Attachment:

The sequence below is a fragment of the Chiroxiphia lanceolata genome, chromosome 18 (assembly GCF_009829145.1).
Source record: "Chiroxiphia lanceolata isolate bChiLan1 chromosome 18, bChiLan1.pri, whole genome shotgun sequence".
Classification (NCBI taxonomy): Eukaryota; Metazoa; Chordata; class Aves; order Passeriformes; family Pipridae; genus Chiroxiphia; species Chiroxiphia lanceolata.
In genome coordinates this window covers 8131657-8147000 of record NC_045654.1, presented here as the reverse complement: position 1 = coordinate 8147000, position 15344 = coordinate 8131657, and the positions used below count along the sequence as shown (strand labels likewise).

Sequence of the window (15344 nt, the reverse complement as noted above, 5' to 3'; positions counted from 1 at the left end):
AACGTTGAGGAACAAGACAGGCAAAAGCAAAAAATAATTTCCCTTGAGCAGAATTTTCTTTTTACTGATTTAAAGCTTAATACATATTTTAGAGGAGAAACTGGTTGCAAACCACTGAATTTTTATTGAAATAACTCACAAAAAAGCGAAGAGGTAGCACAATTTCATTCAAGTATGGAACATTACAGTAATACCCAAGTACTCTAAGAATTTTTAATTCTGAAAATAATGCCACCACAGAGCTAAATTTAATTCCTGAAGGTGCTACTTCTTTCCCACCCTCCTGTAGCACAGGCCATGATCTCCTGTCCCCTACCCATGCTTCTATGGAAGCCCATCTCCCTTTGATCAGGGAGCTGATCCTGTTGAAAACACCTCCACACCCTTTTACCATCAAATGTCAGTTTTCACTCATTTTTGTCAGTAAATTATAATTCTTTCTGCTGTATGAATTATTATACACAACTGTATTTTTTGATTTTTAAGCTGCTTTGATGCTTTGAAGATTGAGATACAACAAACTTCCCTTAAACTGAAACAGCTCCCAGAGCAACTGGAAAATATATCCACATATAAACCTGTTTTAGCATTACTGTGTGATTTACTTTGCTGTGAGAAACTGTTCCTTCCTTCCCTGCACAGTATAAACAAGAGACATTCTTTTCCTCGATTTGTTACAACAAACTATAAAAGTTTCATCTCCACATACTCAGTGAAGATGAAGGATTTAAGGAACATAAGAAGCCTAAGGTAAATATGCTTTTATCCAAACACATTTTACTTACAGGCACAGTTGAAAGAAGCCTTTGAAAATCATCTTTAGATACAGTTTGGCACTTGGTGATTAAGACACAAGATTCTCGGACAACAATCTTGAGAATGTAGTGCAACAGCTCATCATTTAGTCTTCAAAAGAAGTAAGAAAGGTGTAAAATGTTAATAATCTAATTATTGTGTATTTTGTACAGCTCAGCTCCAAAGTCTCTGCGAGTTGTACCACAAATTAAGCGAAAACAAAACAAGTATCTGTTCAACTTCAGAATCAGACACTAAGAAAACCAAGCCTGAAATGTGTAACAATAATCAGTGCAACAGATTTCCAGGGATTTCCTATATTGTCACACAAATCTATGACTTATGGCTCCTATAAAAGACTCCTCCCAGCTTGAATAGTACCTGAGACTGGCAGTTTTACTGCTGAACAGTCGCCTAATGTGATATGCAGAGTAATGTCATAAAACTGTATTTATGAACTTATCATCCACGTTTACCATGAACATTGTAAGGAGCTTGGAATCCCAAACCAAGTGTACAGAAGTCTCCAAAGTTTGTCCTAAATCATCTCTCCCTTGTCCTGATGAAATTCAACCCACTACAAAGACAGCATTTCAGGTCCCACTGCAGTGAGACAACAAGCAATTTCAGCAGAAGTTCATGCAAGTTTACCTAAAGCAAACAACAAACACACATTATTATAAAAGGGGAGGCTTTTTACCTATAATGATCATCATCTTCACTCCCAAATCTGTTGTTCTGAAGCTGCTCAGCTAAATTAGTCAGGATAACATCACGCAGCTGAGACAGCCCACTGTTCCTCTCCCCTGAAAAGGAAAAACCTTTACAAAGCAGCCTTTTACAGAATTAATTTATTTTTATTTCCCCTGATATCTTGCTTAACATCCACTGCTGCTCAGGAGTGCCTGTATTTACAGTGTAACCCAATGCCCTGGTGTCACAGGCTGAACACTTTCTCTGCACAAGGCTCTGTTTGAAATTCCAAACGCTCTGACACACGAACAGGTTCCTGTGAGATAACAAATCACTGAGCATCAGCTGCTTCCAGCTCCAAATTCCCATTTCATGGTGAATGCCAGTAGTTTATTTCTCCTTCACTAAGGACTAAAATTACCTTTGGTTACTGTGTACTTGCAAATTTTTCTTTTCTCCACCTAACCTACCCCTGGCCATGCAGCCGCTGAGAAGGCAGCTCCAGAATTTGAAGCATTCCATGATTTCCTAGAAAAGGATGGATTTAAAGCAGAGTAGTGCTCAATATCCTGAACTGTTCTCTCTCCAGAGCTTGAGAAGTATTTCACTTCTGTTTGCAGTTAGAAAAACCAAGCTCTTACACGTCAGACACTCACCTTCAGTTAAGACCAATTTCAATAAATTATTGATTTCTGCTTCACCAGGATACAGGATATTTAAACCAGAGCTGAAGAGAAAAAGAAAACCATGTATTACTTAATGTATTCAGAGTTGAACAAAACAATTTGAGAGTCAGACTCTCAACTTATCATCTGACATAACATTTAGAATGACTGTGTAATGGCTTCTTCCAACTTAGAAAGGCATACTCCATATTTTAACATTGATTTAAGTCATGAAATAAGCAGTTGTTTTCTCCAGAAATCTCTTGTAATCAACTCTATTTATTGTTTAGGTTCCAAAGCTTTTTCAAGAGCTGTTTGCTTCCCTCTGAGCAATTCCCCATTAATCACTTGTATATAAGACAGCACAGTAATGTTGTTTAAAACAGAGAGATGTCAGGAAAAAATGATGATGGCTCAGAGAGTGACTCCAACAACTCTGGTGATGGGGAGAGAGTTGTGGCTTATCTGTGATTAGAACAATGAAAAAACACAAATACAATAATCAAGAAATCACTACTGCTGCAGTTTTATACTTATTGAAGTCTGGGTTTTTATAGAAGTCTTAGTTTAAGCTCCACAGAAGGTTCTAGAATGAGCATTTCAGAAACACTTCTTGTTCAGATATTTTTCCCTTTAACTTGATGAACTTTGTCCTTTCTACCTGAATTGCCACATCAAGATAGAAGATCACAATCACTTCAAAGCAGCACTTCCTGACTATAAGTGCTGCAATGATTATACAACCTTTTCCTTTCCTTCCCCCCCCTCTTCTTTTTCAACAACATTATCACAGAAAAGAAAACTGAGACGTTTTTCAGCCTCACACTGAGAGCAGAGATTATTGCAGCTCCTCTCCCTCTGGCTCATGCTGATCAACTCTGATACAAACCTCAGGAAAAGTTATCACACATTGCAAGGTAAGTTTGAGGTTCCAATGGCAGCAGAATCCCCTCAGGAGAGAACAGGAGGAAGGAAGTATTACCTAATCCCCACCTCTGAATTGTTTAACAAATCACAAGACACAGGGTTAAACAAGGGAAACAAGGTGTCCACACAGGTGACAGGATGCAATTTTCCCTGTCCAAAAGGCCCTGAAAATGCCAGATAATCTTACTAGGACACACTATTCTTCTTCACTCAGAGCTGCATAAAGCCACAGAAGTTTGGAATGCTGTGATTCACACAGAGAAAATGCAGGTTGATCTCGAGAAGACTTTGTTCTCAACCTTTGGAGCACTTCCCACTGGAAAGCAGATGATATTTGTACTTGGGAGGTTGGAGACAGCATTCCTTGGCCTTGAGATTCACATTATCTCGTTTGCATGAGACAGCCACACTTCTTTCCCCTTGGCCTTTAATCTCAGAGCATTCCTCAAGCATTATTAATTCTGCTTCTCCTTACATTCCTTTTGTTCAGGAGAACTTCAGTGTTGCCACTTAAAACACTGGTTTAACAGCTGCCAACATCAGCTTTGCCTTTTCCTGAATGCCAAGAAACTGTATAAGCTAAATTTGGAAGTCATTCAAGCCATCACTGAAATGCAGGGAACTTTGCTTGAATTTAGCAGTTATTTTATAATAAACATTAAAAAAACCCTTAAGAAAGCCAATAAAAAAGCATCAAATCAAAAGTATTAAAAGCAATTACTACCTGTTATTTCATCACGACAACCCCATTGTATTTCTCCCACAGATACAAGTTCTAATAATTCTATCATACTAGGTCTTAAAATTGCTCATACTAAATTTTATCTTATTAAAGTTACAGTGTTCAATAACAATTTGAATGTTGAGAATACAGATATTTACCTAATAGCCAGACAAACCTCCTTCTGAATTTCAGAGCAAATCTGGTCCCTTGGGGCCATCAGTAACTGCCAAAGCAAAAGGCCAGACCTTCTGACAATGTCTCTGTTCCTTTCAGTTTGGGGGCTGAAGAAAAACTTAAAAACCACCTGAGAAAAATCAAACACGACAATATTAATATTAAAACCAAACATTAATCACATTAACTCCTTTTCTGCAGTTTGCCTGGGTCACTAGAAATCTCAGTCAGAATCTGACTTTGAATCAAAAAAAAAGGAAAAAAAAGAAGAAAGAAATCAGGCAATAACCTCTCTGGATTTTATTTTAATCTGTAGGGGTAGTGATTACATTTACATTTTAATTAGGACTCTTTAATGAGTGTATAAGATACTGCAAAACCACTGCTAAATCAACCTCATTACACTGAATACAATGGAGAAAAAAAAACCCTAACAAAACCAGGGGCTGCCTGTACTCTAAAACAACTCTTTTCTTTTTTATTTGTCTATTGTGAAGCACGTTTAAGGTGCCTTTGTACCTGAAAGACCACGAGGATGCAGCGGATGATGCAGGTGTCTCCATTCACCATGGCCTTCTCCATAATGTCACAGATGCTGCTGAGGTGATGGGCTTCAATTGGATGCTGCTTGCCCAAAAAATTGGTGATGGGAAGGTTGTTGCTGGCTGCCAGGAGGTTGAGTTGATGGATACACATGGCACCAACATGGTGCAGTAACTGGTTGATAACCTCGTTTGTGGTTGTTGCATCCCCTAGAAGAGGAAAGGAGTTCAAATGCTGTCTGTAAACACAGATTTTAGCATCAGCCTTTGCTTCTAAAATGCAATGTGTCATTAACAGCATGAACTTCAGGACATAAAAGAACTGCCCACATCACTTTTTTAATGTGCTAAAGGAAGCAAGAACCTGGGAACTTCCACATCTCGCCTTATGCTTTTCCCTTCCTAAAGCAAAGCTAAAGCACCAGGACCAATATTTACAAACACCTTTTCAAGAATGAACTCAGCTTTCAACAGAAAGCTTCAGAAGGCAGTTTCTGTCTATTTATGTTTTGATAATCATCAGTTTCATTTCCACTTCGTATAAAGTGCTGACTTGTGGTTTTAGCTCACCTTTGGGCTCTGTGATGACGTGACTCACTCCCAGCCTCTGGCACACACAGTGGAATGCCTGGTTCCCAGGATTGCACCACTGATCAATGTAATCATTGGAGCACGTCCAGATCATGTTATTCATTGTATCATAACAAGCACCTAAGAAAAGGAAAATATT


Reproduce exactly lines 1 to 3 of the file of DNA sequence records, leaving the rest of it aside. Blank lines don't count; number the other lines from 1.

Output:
The sequence below is a fragment of the Chiroxiphia lanceolata genome, chromosome 18 (assembly GCF_009829145.1).
Source record: "Chiroxiphia lanceolata isolate bChiLan1 chromosome 18, bChiLan1.pri, whole genome shotgun sequence".
Classification (NCBI taxonomy): Eukaryota; Metazoa; Chordata; class Aves; order Passeriformes; family Pipridae; genus Chiroxiphia; species Chiroxiphia lanceolata.